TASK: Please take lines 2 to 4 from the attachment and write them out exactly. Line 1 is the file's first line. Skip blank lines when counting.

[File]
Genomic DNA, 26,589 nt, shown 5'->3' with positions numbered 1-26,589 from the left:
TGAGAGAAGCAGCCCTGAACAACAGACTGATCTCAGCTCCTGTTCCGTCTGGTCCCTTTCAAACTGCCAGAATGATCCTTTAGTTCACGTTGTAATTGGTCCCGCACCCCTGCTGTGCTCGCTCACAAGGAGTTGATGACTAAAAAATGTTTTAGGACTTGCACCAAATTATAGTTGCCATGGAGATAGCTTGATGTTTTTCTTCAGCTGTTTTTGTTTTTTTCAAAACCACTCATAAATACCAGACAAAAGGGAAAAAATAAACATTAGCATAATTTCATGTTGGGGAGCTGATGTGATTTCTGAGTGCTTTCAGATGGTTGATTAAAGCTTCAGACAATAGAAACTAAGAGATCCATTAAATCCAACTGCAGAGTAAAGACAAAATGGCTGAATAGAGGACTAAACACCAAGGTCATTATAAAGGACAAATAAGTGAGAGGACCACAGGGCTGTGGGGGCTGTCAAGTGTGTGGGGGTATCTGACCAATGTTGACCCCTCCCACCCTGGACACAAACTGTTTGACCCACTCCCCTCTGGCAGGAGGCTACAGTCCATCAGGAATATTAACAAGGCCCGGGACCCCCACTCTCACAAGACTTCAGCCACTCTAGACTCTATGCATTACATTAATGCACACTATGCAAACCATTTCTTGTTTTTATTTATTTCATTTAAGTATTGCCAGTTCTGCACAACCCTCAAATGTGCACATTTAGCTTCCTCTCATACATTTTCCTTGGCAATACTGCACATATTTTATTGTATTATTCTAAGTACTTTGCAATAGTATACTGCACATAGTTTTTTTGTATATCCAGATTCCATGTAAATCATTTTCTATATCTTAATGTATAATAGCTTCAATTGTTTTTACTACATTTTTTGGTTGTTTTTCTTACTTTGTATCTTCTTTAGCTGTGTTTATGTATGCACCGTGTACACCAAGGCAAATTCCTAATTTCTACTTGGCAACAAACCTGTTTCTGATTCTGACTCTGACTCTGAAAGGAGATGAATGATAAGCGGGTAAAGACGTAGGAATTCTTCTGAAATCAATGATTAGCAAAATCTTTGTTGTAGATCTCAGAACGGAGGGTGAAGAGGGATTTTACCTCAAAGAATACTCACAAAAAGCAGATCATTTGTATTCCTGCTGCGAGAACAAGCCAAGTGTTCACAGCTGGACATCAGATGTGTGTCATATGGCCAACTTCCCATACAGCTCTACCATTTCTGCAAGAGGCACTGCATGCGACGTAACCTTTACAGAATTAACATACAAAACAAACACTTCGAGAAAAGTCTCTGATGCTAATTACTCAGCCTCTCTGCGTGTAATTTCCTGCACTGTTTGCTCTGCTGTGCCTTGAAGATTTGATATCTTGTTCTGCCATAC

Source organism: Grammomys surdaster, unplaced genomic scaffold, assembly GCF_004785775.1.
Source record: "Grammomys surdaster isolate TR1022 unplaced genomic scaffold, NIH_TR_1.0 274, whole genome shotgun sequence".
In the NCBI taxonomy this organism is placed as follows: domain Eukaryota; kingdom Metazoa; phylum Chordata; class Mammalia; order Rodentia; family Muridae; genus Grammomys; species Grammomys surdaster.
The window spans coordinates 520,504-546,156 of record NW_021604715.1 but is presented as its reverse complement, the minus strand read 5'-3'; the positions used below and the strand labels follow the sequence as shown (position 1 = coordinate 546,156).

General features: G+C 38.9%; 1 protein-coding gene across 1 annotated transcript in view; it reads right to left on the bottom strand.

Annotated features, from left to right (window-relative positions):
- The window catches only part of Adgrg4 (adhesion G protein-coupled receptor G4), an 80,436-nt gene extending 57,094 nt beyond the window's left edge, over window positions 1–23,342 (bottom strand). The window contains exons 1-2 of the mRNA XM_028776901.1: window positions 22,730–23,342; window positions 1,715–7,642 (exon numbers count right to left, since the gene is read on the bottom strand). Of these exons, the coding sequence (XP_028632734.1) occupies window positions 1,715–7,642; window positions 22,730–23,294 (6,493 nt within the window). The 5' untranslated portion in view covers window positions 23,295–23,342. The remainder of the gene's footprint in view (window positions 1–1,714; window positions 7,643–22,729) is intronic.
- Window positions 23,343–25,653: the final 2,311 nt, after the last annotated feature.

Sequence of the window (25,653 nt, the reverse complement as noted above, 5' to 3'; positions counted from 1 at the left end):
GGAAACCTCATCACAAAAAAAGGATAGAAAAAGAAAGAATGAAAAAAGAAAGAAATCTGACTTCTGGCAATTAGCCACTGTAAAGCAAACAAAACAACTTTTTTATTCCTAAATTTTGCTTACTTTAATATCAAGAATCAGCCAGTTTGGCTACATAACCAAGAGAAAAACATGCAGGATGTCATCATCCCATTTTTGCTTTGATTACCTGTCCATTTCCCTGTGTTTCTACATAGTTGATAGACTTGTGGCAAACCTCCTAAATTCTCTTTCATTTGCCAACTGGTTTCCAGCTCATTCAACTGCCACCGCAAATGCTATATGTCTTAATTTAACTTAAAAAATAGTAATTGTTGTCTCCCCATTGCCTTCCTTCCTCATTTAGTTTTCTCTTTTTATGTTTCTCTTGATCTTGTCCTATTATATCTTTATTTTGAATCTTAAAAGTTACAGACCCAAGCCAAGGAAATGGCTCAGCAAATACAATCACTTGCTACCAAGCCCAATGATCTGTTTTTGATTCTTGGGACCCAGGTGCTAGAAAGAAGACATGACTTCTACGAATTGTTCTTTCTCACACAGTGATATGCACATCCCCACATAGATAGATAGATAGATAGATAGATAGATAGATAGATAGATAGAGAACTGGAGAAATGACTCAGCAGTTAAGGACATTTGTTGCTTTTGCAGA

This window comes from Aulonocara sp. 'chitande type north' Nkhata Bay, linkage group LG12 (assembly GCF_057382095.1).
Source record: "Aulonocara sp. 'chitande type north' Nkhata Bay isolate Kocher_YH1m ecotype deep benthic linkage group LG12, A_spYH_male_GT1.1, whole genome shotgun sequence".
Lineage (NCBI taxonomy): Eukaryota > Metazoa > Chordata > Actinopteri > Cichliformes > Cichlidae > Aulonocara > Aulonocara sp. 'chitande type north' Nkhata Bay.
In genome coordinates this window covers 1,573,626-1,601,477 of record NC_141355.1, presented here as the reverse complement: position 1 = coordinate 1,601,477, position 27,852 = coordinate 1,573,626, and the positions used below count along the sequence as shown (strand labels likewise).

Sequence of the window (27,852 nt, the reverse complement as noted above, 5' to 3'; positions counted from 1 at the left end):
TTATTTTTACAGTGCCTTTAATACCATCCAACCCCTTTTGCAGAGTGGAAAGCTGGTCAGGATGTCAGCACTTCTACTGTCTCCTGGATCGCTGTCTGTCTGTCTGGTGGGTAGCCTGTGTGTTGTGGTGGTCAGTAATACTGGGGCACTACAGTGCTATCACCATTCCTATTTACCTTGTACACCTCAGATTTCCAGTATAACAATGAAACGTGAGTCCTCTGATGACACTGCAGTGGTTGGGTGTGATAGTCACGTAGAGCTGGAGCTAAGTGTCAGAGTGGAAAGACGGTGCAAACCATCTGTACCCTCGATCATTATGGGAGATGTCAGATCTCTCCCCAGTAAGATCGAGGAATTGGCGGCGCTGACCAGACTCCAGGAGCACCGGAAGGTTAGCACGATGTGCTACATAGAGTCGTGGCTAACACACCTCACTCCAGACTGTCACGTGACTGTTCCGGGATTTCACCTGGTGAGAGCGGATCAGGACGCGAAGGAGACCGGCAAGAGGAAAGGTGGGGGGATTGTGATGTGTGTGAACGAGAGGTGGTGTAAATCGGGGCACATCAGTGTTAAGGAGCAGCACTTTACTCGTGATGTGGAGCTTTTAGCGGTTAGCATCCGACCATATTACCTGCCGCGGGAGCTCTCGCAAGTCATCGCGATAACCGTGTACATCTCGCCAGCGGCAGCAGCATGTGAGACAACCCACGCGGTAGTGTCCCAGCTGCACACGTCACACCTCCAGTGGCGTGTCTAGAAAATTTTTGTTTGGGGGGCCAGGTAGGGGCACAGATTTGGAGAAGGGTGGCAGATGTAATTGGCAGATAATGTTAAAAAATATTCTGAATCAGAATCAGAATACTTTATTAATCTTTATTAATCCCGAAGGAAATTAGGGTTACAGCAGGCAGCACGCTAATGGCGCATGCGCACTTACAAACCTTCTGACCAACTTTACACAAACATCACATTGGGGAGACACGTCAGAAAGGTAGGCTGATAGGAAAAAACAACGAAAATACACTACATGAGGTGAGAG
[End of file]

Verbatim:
TGAGAGAAGCAGCCCTGAACAACAGACTGATCTCAGCTCCTGTTCCGTCTGGTCCCTTTCAAACTGCCAGAATGATCCTTTAGTTCACGTTGTAATTGGTCCCGCACCCCTGCTGTGCTCGCTCACAAGGAGTTGATGACTAAAAAATGTTTTAGGACTTGCACCAAATTATAGTTGCCATGGAGATAGCTTGATGTTTTTCTTCAGCTGTTTTTGTTTTTTTCAAAACCACTCATAAATACCAGACAAAAGGGAAAAAATAAACATTAGCATAATTTCATGTTGGGGAGCTGATGTGATTTCTGAGTGCTTTCAGATGGTTGATTAAAGCTTCAGACAATAGAAACTAAGAGATCCATTAAATCCAACTGCAGAGTAAAGACAAAATGGCTGAATAGAGGACTAAACACCAAGGTCATTATAAAGGACAAATAAGTGAGAGGACCACAGGGCTGTGGGGGCTGTCAAGTGTGTGGGGGTATCTGACCAATGTTGACCCCTCCCACCCTGGACACAAACTGTTTGACCCACTCCCCTCTGGCAGGAGGCTACAGTCCATCAGGAATATTAACAAGGCCCGGGACCCCCACTCTCACAAGACTTCAGCCACTCTAGACTCTATGCATTACATTAATGCACACTATGCAAACCATTTCTTGTTTTTATTTATTTCATTTAAGTATTGCCAGTTCTGCACAACCCTCAAATGTGCACATTTAGCTTCCTCTCATACATTTTCCTTGGCAATACTGCACATATTTTATTGTATTATTCTAAGTACTTTGCAATAGTATACTGCACATAGTTTTTTTGTATATCCAGATTCCATGTAAATCATTTTCTATATCTTAATGTATAATAGCTTCAATTGTTTTTACTACATTTTTTGGTTGTTTTTCTTACTTTGTATCTTCTTTAGCTGTGTTTATGTATGCACCGTGTACACCAAGGCAAATTCCTAATTTCTACTTGGCAACAAACCTGTTTCTGATTCTGACTCTGACTCTGAAAGGAGATGAATGATAAGCGGGTAAAGACGTAGGAATTCTTCTGAAATCAATGATTAGCAAAATCTTTGTTGTAGATCTCAGAACGGAGGGTGAAGAGGGATTTTACCTCAAAGAATACTCACAAAAAGCAGATCATTTGTATTCCTGCTGCGAGAACAAGCCAAGTGTTCACAGCTGGACATCAGATGTGTGTCATATGGCCAACTTCCCATACAGCTCTACCATTTCTGCAAGAGGCACTGCATGCGACGTAACCTTTACAGAATTAACATACAAAACAAACACTTCGAGAAAAGTCTCTGATGCTAATTACTCAGCCTCTCTGCGTGTAATTTCCTGCACTGTTTGCTCTGCTGTGCCTTGAAGATTTGATATCTTGTTCTGCCATAC

Source organism: Grammomys surdaster, unplaced genomic scaffold, assembly GCF_004785775.1.
Source record: "Grammomys surdaster isolate TR1022 unplaced genomic scaffold, NIH_TR_1.0 274, whole genome shotgun sequence".